Dirty air is one of the world’s leading risk factors for death, and threatens the immediate health of billions globally.
In fact, a new interactive report by the Health Effects Institute found that 95% of the world’s population is breathing dangerously polluted air, with low and middle-income countries suffering the most.
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Air pollution, which can negatively impact everything from the heart and lungs to the immune system, isn’t just caused by smog from factories. It is also created by cars, stoves, and other smaller-scale sources. And contaminants resulting from both large-scale industry and individual activities in the home can linger in the air both outdoors and indoors.
The report broke air pollution into three main categories: fine particulate matter, ozone, and household air pollution.
Fine particulate matter is what most people think of when they think of air pollution — the tiny particles in smoke, smog, and other byproducts of large-scale fossil fuel-burning that can be inhaled into one’s lungs and cause health problems. The report estimates that 95% of people around the world live in areas where concentrations of fine particle matter exceed World Health Organization guidelines, and 60% live in areas where concentrations exceed the WHO’s “least stringent” targets.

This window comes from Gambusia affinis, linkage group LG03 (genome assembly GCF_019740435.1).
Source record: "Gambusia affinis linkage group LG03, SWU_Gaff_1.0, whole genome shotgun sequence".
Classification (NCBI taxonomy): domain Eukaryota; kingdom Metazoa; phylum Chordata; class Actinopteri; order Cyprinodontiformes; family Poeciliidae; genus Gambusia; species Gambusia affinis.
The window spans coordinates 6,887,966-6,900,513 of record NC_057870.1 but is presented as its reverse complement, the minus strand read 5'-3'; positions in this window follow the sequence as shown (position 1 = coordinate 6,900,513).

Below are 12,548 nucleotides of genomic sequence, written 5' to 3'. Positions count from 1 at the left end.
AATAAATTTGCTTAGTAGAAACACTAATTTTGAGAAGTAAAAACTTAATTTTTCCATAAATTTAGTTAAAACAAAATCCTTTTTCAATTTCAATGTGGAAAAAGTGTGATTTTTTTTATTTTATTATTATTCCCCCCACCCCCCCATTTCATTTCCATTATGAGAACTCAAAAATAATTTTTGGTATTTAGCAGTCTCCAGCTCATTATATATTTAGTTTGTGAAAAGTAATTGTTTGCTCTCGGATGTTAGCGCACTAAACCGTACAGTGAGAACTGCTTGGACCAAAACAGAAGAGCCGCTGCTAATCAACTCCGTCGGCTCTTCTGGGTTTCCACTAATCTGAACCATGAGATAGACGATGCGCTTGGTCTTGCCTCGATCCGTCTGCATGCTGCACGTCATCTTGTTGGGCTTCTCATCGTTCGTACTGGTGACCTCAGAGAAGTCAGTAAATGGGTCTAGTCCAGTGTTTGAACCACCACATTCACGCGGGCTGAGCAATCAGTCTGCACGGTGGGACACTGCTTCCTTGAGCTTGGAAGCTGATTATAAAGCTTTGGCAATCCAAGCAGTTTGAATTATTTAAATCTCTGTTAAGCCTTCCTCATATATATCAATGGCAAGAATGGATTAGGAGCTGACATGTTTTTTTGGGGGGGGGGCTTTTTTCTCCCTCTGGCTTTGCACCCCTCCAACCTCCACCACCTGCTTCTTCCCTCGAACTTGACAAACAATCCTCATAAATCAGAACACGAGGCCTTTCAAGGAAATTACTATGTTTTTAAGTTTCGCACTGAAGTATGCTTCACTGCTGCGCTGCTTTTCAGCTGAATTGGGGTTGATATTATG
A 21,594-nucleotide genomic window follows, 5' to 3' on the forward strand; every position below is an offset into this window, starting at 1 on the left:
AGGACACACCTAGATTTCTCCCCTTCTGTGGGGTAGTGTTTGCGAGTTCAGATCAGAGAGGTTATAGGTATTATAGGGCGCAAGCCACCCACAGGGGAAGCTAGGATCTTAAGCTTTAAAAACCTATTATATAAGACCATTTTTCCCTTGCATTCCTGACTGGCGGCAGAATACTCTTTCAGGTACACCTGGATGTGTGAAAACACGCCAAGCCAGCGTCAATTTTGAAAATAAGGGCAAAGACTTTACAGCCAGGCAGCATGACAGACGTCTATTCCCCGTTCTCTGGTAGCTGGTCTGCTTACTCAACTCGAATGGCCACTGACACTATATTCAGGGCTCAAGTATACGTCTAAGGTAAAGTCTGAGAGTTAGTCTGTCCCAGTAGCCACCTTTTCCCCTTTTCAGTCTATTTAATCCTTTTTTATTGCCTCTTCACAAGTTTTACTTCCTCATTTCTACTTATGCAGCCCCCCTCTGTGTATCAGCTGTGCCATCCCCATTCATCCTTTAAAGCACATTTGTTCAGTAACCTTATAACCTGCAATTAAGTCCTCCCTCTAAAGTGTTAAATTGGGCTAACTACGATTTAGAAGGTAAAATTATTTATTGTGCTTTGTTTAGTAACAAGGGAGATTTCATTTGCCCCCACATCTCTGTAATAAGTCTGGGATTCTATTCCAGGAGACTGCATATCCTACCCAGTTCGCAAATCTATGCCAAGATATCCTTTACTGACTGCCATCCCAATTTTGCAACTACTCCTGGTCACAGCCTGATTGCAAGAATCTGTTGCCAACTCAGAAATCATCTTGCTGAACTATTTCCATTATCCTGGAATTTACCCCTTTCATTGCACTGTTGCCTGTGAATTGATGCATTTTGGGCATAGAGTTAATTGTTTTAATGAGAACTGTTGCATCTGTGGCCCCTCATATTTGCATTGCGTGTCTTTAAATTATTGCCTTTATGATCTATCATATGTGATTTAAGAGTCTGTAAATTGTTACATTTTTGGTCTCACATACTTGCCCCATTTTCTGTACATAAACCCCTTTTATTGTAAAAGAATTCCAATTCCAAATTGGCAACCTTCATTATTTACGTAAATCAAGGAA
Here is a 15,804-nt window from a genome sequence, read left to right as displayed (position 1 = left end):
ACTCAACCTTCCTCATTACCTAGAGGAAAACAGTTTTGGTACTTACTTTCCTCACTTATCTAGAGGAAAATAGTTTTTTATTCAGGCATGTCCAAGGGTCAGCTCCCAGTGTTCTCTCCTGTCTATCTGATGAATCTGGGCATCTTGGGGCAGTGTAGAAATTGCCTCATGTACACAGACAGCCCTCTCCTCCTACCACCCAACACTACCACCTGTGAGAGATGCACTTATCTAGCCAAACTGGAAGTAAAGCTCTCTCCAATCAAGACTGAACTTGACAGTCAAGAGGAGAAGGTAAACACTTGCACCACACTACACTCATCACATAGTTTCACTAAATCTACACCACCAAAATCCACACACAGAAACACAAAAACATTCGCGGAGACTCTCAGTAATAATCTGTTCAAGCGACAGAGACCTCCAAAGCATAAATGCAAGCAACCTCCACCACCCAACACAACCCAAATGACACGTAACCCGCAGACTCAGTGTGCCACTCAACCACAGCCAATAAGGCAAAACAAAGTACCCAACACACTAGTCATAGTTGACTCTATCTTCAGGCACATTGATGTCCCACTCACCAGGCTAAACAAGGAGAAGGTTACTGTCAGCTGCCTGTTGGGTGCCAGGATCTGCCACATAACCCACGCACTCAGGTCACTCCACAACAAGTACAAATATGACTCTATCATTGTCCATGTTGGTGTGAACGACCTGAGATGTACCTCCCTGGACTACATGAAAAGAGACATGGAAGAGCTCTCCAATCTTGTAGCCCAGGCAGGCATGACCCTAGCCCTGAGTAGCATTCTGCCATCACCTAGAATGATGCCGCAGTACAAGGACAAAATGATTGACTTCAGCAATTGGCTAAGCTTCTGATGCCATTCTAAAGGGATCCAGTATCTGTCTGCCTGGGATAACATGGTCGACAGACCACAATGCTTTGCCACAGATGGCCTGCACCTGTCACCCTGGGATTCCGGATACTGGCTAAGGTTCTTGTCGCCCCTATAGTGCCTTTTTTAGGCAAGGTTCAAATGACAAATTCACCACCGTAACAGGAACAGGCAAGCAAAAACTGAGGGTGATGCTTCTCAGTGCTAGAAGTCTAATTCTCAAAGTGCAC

Ozone is a greenhouse gas formed by pollutants in the atmosphere reacting with each other. It can irritate sensitive tissue in the airways and lungs, causing health issues. According to the report, ozone contributed to an estimated 234,000 deaths from chronic lung disease around the world in 2016.
Household air pollution arises from the burning of wood, dung, and other “biomass” in order to cook or heat homes without proper ventilation, a practice most common in sub-Saharan Africa. Approximately 2.6 million deaths worldwide in 2016 can be attributed to household air pollution, the report found.
The health risks of air pollution are not equally felt around the world.
Many developed countries are able to channel resources into limiting air pollution while developing countries often skip those efforts in favor of economic growth, according to Bob O’Keefe, vice president of the Health Effects Institute. O’Keefe told The Guardian that there is now an 11-fold gap between the most polluted and least polluted areas of the world. In 1990, the gap was just over half as wide.
According to the report’s interactive data, Afghanistan, Papua New Guinea, and the Central African Republic had the highest rates of death attributable to air pollution in 2016. Meanwhile, 1.61 million deaths in India and 1.58 million deaths in China were attributable to air pollution.
Despite massive global exposure to dirty air, there are reasons for optimism, O’Keefe told The Guardian, especially since governments in countries with the largest amounts of air pollution are taking big steps to mitigate it.
“China seems to be now moving pretty aggressively, for instance in cutting coal and on stronger controls. India has really begun to step up on indoor air pollution,” O’Keefe said.
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